The City of Love

Hardly any other city has such an incredibly romantic reputation as Paris. Love is supposed to jump out at you on every street corner like a playful puppy. Mademoiselle Lili feels inspired to write about this.

Last Sunday I had a good laugh. As always, when the sun is shining, I like to go for a walk along the Seine – for a long time you couldn’t miss the bridges hung with “love locks”. Put up by couples from all over the world who symbolically chained their love to the balustrades with thick padlocks. Suddenly, prohibitive signs were hanging there instead: “Our bridges can’t withstand your love” and “Love without locks” is the initiative launched by the city of Paris in an effort to save their bridges from collapse, and a proclamation to liberate love with the Twitter hashtag #lovewithoutlocks. 

Oh, this eternal belief that Paris is supposed to be the Mecca of love – in a stress test of everyday Paris, I unfortunately had to admit that this is only a half-baked cliché. Even I tried to convince myself with the lifelong consumption of French chansons, poetry, literature and cinema that it would suffice to walk up and down the steps of Montmartre a few times a week to get myself fit for the “ville d’amour”: the fleeting glance en passant that makes your heart flutter, then a spontaneous café and overflowing happiness that manifests in endless romantic strolls as a couple through this gloriously beautiful city.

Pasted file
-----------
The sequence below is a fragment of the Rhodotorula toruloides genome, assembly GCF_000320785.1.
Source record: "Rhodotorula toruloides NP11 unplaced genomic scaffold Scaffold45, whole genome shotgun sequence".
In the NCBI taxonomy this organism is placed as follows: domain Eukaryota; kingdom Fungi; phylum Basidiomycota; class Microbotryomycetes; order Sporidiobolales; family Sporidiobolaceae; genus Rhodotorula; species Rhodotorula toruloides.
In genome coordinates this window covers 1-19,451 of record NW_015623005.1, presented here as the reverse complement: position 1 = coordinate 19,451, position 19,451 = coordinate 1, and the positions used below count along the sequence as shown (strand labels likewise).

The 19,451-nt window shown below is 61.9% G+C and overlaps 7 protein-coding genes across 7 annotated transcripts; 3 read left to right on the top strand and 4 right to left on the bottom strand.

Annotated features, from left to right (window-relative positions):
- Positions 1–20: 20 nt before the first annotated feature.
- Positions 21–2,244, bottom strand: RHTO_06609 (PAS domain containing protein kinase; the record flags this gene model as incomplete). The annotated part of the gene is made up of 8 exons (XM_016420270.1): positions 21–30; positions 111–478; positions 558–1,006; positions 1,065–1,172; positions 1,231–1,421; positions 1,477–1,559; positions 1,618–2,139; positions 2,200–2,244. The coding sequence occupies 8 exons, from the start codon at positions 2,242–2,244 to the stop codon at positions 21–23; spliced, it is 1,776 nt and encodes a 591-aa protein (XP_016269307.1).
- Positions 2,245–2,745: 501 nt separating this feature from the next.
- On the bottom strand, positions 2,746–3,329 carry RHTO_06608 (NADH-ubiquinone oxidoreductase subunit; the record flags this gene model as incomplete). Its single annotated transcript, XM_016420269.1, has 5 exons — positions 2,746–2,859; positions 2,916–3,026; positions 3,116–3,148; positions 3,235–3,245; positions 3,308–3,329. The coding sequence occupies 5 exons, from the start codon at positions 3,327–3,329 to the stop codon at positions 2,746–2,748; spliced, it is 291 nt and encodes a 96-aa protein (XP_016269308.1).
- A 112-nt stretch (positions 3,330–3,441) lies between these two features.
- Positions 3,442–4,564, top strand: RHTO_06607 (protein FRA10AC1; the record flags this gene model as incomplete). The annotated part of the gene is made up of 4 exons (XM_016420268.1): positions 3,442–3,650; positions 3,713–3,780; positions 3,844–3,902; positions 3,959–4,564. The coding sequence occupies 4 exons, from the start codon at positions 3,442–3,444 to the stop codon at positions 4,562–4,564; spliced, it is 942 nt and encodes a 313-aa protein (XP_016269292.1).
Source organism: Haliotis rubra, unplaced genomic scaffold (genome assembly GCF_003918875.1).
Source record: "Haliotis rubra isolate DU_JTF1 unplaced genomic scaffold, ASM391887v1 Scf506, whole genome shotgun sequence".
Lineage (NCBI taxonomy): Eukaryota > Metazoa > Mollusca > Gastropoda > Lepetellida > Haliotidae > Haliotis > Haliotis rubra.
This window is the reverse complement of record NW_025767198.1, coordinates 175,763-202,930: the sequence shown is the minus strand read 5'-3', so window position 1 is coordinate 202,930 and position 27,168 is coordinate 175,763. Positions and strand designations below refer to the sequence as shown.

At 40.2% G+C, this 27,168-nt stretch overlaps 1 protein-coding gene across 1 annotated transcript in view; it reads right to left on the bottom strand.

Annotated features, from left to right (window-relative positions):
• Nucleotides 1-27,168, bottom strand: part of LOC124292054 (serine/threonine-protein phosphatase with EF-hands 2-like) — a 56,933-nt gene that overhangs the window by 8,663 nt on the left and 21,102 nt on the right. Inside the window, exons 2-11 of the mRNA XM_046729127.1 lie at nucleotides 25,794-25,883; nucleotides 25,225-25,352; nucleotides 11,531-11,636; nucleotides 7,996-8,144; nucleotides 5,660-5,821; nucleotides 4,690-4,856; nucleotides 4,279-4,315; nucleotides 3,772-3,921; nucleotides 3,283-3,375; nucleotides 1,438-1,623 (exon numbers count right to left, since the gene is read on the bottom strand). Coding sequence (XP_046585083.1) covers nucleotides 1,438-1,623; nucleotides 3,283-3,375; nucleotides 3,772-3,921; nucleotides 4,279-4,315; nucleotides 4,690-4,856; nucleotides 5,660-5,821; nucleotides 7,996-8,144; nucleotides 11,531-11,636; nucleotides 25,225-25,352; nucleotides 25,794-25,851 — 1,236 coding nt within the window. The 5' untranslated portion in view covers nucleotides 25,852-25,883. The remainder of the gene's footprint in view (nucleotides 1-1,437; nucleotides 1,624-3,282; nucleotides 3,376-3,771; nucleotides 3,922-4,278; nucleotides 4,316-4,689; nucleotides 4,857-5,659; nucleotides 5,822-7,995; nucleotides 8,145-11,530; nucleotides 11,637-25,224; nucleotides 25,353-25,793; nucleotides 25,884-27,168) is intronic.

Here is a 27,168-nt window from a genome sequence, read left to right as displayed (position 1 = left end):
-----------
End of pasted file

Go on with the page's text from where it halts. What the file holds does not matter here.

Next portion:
If only there weren’t the French man, this unfathomable breed of person. “You’ll quickly bring him to the boil, but he won’t be fully cooked”, a German friend with years of Paris experience told me right at the beginning. How right she was! In Berlin at least it would be inconceivable to have admiring glances thrown your way by a passer-by in the middle of the day, for a man to simply stop their car on the street, run after you and breathlessly ask you for your phone number because he finds you so “enchanting”. This passionate lover boy will send you cooing text messages for weeks until you agree to go to a restaurant with him.

But before this happens, he’ll ask you at least three times whether you’re really coming, and tell you how much he’s looking forward to it. Then you’ll wait and wait, sitting awkwardly and alone at a table because he’s stood you up. When you call him in annoyance, you’ll hear him whisper how sorry he is, and how his mother has unexpectedly been admitted to hospital. In the background you’ll hear screaming children. No joke. This has happened many a time. 

Paris is the capital of flings, a breeding ground for affairs of every colour. Particularly in high society, the lover is practically an institution. Former President Mitterand wasn’t the only one to have an informal second wife. Lady killer Dominique Strauß-Kahn was just the tip of the iceberg. Parisians don’t separate, they smile and lie and put up a pretence. Huge posters in the Metro nonchalantly advertise a website for adulterous adventures., Then there is also those who will ask you during your first glass of red wine whether you might like to accompany them to a swinger party. Or, those who after three words during an after-work cocktail will enquire whether you’ll be ending the night at your place or theirs. And, whilst you are still rushing to down your Margarita, they’ve already moved on to their next sure-fire conquest. There are others who will send group emails to all the women in their address book whom they’d like to go out with at night. What a shame when they forget to hide the other “chéries” as blind carbon copies. Incidentally, it took five years until I was strolling through the city of love hand in hand – with a Frenchman. Plus, it took three years until he was “fully cooked”.